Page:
Malibu Way of Life

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This ram is one of many animals living at the Leonis Adobe . Jody Stump

Leonis Adobe:

Dancing back in time

By Jody Stump

Many of us have passed it and never noticed. Many noticed but never wandered in. This week is a great time to visit one of California’s legendary heritage spots very close to home, as Leonis Adobe hosts the Calabasas Cultural Arts Festival on Oct. 4-and the fiesta is free! Watch the old ranch house come to life with bands and classical guitars, flamenco dancers, animal petting pens and hours of arts and crafts for children.

For those who never noticed, Leonis Adobe is next door to the Sagebrush Cantina in that hometown section of Calabasas known as Old Town. Located at 23537 Calabasas Road, you get there from Malibu by popping off the 101 Freeway heading south at Parkway Calabasas and turning left for a mile or so. The Adobe is the old creamy beige clapboard house with a windmill in the front yard and a few longhorn steer and goats.

The story goes that it was first built in 1844 by a Chumash Indian family that learned the art of adobe while studying at a nearby mission. Brick-by-14-inch brick, a large single room grew to house the small group of would-be farmers on a dusty plot of about 160 acres. As fate would have it, a venturesome Frenchman wandering by fell in love with the chief’s eldest daughter, Espiritu, and with the blessings of her family, married her and settled in the house with grand ideas for his ranchito.

Miguel Leonis first had the bricks clad in clapboard on the outside and paneling on the interior walls. Then he raised the roof beams into a high peak like those in his native France and had shingles, still visible, installed as the ceiling. Porches with carved insets gave the house a Colonial feel, and to make sure Espiritu had every 19th century convenience, Leonis gave her an indoor kitchen with a real pine floor.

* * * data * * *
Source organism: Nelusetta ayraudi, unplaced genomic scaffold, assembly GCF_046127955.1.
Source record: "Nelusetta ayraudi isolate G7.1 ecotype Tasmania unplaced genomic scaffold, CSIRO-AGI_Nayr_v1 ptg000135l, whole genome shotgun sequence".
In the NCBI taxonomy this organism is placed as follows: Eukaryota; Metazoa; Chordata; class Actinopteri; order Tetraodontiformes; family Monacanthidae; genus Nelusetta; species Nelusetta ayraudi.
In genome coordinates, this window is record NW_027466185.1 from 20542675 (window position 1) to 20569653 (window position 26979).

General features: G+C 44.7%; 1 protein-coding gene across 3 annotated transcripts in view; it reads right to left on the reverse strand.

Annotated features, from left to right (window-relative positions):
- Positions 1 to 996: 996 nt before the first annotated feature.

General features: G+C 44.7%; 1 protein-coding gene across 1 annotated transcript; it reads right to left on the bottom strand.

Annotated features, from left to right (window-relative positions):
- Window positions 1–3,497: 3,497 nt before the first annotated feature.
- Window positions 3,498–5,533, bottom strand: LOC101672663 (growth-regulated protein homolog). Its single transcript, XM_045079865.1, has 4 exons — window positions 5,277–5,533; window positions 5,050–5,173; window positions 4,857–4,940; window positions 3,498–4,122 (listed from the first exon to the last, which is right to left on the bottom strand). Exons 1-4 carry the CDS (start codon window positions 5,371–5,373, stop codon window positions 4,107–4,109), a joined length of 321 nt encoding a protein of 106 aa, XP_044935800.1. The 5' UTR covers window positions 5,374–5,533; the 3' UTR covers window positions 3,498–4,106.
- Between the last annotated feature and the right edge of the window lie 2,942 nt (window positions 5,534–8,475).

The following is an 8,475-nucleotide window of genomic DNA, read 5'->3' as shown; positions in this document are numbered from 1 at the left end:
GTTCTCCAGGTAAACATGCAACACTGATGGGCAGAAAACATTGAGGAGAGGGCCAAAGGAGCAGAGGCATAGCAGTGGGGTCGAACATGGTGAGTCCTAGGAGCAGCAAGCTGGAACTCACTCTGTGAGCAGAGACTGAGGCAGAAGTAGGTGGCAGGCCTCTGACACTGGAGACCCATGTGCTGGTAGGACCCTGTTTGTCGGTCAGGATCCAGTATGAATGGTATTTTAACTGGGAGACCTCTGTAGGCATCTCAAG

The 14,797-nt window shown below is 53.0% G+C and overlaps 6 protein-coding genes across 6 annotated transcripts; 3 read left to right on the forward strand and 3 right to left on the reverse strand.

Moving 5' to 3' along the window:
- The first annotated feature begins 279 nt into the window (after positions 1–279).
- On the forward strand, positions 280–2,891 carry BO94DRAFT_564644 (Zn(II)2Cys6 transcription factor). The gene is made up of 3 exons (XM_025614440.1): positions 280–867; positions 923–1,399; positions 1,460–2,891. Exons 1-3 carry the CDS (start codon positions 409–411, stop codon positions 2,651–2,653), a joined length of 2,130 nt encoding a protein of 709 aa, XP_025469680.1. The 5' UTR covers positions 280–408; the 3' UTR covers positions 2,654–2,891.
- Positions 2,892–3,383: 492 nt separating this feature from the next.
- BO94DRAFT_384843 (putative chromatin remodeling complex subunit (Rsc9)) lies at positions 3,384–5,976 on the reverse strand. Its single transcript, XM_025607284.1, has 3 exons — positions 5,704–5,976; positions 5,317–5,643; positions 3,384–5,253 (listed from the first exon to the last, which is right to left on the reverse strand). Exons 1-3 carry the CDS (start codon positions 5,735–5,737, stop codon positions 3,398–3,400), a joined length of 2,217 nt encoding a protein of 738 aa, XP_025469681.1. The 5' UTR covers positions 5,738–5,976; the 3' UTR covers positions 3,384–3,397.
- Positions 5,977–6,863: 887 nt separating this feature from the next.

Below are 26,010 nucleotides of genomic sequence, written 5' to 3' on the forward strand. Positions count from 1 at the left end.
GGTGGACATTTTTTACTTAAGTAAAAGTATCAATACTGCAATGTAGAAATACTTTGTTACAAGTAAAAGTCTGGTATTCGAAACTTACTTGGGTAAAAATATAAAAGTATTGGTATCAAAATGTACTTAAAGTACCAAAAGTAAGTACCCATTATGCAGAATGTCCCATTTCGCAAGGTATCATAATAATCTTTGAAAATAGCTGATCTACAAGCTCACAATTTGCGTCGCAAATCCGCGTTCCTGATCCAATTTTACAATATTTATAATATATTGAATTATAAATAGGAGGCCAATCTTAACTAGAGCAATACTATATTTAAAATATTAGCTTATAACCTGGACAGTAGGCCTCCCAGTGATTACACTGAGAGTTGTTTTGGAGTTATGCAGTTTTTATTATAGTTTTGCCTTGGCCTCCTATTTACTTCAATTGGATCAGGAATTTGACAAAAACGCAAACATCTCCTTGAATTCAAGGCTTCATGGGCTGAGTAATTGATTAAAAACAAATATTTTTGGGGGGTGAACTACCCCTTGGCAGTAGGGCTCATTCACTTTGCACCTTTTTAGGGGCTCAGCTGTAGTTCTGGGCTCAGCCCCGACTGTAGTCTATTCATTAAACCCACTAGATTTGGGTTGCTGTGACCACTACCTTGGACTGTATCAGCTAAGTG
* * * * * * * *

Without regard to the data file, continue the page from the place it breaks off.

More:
Espiritu’s old iron stove still stands along with all manner of original kitchen ware and furnishings built for the house-even their heavily draped nuptial bed. Vestiges of early farm life are thriving in the dusty hard-packed yard from heritage livestock to a vintage bee oven used for many decades to bake bread for the hundreds of ranch hands who worked the land.

Today, Leonis Adobe is a living museum visited every year by hundreds of schoolchildren. A healthy reminder of a California not very long past, it is open daily, 10 a.m. to 4 p.m. with costumed guides happy to tell the tales and answer questions from visitors of any age. A newly published guidebook presents a fascinating picture-laden account of its history that is an excellent souvenir for children, and other pamphlets tell tales of the Adobe’s ghosts and ruffians, lovers and ladies spurned. They are available in the small, but well-stocked gift shop that is a great source for fans of California.

The upcoming fiesta, a special once-a-year treat for everyone in the family, takes place Saturday, 9:30 a.m. – 4 p.m. More information can be obtained by calling 818.878.4242 ext. 270.